Elder Care Resources

“Aging isn't just a biological process -- it's also very much a cultural one. Elder Care, which is the “fulfillment of specials needs and requirements of the elderly” includes assisted living, adult day care, long term care, nursing homes (often referred to as residential care) hospice care and home care.


Before 1935, most elder facilities were county poor farms. “Title I of the 1935 Social Security Act created a program, called Old Age Assistance (OAA), which would give cash payments to poor elderly people, regardless of their work record, most county poor houses closed down, with only a few operating for the indigent elderly. However, many of the elderly did not qualify for the Old Age Assistance. It wasn’t until the 1950 “Amendments created a new source of financing for both the operations and the cost of constructing or renovating buildings to meet new licensing standards, and the county poor farm became a nursing home.” Among other things, OAA [Old Age Assistance] is important in the history of long term care because it later spawned the Medicaid program, which has become the primary funding source for long term care today.


The role of elder care varies depending on the cultural setting and can differ from country to country or even region to region. Traditionally, elder care has been the responsibility of the family, especially in Asian countries. In Western society (including North American and Europe), however, the trend is now towards charitable or state institutions, but recently Asian societies have also started following suit.

According to the Family Caregivers Alliance, the average home caregiver is a married 46 year old female, who works outside the home. In fact, 59% to 75% of informal caregivers are women. Nevertheless, the challenge a person feels towards assisting their parents and their needs has caused a shift towards more and more families seeking help outside the home for their elderly.

By 2030, there will be approximately 72.1 million persons who are 65 years or older, in the United States. Thus, there will be an increasing need for either assisted living facilities or else home health care assistance (mostly for a limited time until the need arises for an assisted living facility). Some have also chosen to use Acute Care for the Elderly (ACE) which is a home setting within a hospital unit, if the health condition of their elderly merits that option.


Areas Agencies on Aging (AAAs)

Areas Agencies on Aging (AAAs) is a network of approximately 622 non-profit organizations nationwide that serve the elderly populations (60+) of their local areas.  Most agencies serve a specific geographic area of several neighboring counties, although a few offer services statewide. This is especially true in smaller or less densely populated states.  All the AAAs receives federal funding under the Older American Act and most supplement that funding with additional state and local revenues. “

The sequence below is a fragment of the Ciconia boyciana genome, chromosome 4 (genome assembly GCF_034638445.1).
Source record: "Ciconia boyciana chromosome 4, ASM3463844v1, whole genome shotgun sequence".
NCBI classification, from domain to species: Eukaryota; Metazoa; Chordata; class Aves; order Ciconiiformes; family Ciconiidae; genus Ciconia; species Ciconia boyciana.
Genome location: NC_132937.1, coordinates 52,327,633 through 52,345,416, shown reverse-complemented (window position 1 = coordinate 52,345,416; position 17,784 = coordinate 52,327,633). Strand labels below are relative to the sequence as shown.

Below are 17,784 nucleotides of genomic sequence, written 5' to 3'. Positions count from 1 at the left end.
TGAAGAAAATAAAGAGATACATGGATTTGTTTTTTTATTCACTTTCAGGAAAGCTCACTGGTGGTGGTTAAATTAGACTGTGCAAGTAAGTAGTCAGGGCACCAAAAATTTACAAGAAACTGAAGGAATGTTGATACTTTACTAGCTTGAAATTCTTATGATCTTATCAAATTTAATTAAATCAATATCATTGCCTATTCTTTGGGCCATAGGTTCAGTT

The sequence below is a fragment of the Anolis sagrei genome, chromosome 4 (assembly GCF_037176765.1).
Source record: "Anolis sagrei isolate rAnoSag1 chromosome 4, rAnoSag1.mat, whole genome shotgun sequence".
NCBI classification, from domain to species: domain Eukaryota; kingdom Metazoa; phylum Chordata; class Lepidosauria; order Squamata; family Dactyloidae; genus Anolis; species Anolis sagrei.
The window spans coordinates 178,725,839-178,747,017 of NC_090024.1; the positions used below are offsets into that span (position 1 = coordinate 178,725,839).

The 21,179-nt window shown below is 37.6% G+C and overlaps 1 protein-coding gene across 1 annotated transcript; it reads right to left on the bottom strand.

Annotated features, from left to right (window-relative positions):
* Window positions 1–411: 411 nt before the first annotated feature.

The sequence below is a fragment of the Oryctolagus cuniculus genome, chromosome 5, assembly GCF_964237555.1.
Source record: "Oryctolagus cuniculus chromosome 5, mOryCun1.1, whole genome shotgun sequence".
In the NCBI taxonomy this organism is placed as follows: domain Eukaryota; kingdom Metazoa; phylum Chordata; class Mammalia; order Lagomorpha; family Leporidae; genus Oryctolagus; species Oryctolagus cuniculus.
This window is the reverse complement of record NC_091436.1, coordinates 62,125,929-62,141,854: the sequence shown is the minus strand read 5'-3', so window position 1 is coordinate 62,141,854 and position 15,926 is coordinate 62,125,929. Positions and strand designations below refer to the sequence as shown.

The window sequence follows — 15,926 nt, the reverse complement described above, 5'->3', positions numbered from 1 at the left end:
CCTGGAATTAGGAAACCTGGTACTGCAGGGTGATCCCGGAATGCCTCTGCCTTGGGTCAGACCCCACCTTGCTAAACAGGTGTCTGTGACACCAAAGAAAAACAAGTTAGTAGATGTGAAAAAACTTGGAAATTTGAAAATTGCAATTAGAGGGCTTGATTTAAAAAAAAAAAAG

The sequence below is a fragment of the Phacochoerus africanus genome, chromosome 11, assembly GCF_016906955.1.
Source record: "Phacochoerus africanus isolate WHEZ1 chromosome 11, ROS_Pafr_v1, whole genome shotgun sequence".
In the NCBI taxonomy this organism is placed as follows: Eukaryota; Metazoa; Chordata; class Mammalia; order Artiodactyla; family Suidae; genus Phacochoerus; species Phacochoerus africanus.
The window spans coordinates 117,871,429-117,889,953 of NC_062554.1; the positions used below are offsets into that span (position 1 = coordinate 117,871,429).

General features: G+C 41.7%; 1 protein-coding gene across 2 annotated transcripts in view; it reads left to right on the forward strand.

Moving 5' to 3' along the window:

Some of the services provided by AAAs are

  • Nutrition - counseling, home delivered meals, and congregate (group) meals

  • Caregiver Support - respite care and caregiver training / education

  • Care Management – in-home care assessments and care plan development

  • Information & Referral - information about home and community based assistance programs, such as Medicaid, and referrals to administrators

  • Long Term Care Ombudsmen - information about long term care facilities and investigation of complaints

  • Insurance Counseling - assists seniors in understanding and maximizing the benefits of their insurance, especially Medicare

  • Transportation - assistance understanding and coordinating shared, non-medical transportation services

Aging and Disability Resource Centers (ADRCs)

ADRCs [Aging and Disability Resource Centers] serve as a single point of entry for families to learn about the long term care support services available to them through federal, state, and other programs. The ADRCs provide free and objective counseling services.


With this information, we can see that it has now been established that the tradition of elder care in the United States is to use an assisted living facility. Therefore, we are now seeing more and more assisted living facilities being constructed all over the country. However, this is not to rule out the socioeconomic need for many seniors to remain in a home setting, since the rise in cost of assisted living facilities has risen drastically over the last decade.

That said, “Many active retirees want to continue living or working close to a commercial district or city center. There are also many limited-mobility seniors who still want to access the amenities of a thriving downtown. These are both good reasons why community planners want to be senior-friendly, whether it’s creating senior housing in existing downtown hubs or considering the needs of older adults in planning new neighborhoods in the future.

★ Call Missy Donaghy, with Interiors for Seniors, for a FREE consultation 321-279-3301.


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